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Camp Notes: Giants in Scottsdale

If the Giants' offseason was a movie from the 1980s, it'd be Trading Places. San Francisco is coming off a fairly abysmmal season, but that doesn't mean the Giants can't charge back into contention in a particularly weak NL West if a couple of good moves work out they way they've planned. That's clearly the motivation behind signing veteran ace Randy Johnson -- who will be able to pitch out of the No. 3 or 4 start -- and shortstop Edgar Renteria. If Renteria returns to his prior NL form, the Giants may suddenly have a little offense to work with ... assuming they don't make the one big outfield move they've inquired about in recent weeks. Here's a hint about that one: His name starts with an "M", he has two World Series rings and the maturity of a 14-year-old.


  • Will they or won't they sign Manny Ramirez? Throughout the offseason the Giants have said they'd only splurge for Ramirez if he made sense within their own cost restraints. That means they're not about to break the bank offering him a five-year deal. But what about an incentive-laden three-year deal, a possibility the team has reportedly explored? Would Manny go for that? And would the Giants offer conditional terms that would guarantee a third year if the Dodgers were offering two years and a third year would land Manny by the bay? It's a situation that bears watching, even though San Francisco Chronicle writer Henry Schulman says that the team is only monitoring Ramirez's negotiations at a relatively cursory level.

  • Was the Randy Johnson experiment a marketing ploy or a move geared at locking down one of the deepest rotations in the majors? Johnson can pitch out of the three or four slot for the Giants, and he also makes at least one of San Francisco's young pitchers expendable if San Francisco is miraculously in position to contend at the all-star break and the team needs a bat. Noah Lowry would probably be the young pitcher to go, according to Andrew Baggerly of the San Jose Mercury-News.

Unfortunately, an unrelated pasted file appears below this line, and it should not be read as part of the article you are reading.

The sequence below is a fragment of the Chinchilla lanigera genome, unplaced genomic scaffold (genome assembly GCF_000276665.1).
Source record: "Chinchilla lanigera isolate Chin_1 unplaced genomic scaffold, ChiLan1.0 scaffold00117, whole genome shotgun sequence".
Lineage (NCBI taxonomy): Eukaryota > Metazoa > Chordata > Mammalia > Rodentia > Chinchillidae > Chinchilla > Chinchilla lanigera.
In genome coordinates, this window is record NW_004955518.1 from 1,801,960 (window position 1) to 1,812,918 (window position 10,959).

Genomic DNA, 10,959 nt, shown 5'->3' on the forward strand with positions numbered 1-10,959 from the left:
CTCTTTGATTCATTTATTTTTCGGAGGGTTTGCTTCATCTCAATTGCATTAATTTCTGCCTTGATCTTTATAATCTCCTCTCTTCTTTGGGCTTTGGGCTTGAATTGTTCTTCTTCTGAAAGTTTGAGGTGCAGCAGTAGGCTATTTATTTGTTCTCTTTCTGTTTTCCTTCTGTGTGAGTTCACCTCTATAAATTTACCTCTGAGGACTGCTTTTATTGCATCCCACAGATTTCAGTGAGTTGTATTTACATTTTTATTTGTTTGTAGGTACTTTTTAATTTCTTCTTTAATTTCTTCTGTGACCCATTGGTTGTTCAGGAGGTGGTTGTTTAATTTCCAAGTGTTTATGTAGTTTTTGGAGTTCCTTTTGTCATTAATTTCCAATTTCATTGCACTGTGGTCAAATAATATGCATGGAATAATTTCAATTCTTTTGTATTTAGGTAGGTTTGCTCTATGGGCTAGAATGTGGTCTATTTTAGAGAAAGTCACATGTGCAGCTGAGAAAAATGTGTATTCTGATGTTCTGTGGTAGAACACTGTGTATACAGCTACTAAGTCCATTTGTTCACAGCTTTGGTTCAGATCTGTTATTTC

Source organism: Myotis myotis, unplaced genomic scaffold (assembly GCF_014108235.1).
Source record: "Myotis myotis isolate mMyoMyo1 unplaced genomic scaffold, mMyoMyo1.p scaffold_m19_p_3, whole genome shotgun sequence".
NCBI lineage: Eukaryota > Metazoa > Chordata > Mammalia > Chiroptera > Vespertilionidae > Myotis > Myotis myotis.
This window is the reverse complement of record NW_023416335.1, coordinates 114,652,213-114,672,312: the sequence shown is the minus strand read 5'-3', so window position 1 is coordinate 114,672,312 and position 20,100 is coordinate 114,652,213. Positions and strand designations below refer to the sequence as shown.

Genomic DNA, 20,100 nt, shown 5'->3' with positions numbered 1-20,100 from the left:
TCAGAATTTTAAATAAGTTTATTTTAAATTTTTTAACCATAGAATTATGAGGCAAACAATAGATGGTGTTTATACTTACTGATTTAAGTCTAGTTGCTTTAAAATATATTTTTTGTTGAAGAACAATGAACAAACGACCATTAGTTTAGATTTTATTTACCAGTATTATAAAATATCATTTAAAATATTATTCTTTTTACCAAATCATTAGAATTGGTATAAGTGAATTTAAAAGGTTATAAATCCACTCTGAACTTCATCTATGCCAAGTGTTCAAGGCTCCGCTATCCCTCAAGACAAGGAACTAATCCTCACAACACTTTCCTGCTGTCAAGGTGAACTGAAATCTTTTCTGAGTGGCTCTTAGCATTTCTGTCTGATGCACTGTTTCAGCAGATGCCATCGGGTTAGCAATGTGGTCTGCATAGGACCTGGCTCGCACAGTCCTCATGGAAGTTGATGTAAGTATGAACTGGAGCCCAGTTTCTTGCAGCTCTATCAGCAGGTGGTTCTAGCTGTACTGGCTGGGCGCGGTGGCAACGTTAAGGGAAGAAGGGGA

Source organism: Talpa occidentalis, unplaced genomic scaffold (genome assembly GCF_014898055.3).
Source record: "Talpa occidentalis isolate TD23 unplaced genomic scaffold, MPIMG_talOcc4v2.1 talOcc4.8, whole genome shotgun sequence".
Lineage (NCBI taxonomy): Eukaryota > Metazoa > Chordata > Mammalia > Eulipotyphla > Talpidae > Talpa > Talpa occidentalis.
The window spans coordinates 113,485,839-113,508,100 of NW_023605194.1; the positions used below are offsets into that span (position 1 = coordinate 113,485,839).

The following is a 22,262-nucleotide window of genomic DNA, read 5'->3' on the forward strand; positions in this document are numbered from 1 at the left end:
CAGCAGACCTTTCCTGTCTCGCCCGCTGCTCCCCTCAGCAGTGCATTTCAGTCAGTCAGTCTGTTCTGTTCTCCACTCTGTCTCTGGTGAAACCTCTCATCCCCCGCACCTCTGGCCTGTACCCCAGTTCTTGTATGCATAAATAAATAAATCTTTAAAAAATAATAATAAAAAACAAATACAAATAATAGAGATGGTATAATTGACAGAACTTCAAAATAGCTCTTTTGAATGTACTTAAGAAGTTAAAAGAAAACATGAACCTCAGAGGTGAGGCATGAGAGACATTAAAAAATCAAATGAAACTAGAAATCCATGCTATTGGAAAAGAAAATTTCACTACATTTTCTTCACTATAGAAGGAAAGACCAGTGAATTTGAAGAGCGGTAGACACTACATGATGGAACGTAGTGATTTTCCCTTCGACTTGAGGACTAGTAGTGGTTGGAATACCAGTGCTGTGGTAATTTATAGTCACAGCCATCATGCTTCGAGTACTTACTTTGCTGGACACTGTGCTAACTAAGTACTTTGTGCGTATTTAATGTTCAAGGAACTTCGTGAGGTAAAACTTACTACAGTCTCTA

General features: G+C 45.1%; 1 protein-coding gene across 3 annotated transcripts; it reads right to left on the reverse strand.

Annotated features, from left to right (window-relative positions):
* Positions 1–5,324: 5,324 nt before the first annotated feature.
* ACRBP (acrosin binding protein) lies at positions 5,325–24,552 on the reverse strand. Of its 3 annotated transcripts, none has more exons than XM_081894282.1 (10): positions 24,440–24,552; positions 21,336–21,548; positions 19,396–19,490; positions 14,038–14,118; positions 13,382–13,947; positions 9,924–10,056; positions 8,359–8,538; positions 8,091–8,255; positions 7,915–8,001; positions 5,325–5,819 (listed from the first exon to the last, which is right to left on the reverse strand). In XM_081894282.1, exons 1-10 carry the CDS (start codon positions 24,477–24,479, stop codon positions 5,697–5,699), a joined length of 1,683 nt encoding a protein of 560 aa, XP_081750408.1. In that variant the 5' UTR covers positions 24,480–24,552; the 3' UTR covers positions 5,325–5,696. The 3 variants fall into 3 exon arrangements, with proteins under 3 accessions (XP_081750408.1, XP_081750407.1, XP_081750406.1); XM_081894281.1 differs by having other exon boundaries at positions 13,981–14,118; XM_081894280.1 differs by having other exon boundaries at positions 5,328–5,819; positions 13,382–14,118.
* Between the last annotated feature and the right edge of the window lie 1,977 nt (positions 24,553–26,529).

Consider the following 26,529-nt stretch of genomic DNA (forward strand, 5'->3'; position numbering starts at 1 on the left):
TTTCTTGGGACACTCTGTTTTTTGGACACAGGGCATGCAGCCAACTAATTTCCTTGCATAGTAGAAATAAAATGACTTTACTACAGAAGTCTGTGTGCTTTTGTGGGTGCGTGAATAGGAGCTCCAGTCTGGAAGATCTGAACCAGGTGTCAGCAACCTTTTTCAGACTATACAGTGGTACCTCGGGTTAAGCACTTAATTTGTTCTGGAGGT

• Does Edgar Renteria have anything left? The veteran shortstop is coming off a mediocre season in Detroit, but his best baseball has always come in the National League. Now that he's in the NL West, can he rediscover the power that once made him one of the most respected power hitting shortstops in the game?

  • The Giants are a team in transition, so who's going to take a leadership role? If this is the team of Tim Lincecum and Jonathan Sanchez, now would be a good time for them to emerge as a one-two knockout punch in the rotation. Lincecum showed signs of becoming the team's emotional leader down the stretch last year, extending himself and screaming in the dugout during late saves that held up close wins, even though the Giants were long out of the race. If he cues up those theatrics again, he might become the leader -- let alone the pitcher -- that San Francisco so desperately needs him to be. Needless to say, the organization has taken notice: They're already talking about a long-term deal with Lincecum, according to MLB.com's Chris Haft.

  • The Giants broke the ice on offseason's free agency, inking left-handed relief specialist Jeremy Affeldt to a two-year, $8 million deal. At the time it looked like a benchmark signing for other relievers to work off. In fact, it's turned out to be a red herring, leading other relievers to hold out for bigger and better deals ... or at least a deal that matches Affeldt's money. Dennys Reyes may be more prominent than any other lefty reliever in this question, though Joe Beimel is also notable.

By Cameron Smith  |  February 24, 2009; 11:21 AM ET
Categories:  Giants  
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